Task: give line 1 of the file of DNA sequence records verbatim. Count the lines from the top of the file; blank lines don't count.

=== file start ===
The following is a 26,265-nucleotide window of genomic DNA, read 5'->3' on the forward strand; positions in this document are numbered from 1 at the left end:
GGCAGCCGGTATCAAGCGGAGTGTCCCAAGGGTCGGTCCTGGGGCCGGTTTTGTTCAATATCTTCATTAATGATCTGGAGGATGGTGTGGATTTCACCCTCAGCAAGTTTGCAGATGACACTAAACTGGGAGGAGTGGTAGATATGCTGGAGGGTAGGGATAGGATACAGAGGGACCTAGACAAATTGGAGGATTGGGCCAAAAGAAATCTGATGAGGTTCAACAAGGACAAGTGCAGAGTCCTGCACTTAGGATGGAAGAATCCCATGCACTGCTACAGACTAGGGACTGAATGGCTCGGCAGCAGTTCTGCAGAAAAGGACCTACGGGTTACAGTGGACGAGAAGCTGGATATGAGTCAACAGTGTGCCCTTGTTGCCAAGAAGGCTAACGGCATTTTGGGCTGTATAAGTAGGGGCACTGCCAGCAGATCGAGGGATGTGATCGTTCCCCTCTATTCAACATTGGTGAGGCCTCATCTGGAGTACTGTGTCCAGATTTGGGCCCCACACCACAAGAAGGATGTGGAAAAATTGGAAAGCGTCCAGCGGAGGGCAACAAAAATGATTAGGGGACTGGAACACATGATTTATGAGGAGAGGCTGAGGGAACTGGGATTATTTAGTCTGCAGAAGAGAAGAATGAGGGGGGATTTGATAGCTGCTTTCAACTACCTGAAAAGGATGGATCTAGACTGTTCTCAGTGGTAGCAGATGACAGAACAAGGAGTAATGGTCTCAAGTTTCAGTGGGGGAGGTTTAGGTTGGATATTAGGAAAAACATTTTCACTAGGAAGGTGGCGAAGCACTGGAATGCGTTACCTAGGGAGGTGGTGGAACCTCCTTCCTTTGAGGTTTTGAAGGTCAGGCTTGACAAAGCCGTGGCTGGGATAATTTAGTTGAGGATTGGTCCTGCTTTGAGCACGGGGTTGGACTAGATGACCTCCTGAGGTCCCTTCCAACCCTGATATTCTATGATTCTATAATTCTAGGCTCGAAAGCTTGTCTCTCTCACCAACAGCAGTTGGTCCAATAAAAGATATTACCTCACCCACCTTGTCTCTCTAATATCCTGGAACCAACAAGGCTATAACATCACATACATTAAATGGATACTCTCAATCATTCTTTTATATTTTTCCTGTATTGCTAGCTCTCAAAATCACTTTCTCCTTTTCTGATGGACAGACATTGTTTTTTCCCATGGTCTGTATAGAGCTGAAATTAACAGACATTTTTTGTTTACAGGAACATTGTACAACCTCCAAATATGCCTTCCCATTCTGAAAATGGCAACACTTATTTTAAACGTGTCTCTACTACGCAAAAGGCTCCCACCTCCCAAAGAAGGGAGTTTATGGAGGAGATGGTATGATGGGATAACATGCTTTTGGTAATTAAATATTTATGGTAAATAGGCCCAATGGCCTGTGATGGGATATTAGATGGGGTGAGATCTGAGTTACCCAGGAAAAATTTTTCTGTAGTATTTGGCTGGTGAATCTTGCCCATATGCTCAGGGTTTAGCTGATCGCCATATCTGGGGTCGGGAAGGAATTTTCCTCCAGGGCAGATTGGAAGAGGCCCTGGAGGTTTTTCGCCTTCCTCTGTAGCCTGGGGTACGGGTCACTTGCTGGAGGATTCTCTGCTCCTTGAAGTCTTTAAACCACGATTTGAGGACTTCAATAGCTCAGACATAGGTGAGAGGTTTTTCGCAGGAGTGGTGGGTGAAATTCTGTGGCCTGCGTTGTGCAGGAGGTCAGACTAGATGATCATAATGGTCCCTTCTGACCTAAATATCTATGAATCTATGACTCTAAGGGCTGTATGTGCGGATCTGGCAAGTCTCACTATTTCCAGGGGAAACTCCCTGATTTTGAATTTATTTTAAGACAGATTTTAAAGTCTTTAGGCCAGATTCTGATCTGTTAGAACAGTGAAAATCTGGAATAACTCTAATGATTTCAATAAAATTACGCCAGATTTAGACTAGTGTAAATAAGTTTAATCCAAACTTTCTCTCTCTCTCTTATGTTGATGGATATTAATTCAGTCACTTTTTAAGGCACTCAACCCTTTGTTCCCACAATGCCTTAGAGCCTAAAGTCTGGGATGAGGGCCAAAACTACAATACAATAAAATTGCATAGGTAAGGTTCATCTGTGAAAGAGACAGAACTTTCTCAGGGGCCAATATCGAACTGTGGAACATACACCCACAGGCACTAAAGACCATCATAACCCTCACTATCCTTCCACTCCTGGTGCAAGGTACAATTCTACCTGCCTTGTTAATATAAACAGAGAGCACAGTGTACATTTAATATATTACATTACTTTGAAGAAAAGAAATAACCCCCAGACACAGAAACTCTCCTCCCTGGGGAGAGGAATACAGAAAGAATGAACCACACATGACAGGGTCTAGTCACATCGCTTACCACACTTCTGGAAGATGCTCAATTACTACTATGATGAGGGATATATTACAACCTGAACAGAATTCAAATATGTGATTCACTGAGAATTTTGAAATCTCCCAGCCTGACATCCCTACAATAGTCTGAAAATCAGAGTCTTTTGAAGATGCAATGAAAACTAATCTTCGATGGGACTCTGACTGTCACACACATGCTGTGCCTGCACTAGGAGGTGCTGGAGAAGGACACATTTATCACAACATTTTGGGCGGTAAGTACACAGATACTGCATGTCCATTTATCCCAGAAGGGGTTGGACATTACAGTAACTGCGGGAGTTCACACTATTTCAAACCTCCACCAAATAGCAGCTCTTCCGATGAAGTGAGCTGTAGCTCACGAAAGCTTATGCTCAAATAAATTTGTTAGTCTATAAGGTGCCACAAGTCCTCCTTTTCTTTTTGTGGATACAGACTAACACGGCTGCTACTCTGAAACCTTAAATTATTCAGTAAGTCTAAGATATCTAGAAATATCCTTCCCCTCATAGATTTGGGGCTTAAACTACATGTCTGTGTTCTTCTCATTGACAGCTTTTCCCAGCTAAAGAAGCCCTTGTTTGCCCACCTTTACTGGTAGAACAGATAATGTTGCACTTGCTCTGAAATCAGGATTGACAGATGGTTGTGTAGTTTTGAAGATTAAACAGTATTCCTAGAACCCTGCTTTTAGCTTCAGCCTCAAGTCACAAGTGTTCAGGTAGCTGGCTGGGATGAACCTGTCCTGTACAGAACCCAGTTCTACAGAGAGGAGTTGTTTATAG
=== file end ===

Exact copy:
The following is a 26,265-nucleotide window of genomic DNA, read 5'->3' on the forward strand; positions in this document are numbered from 1 at the left end: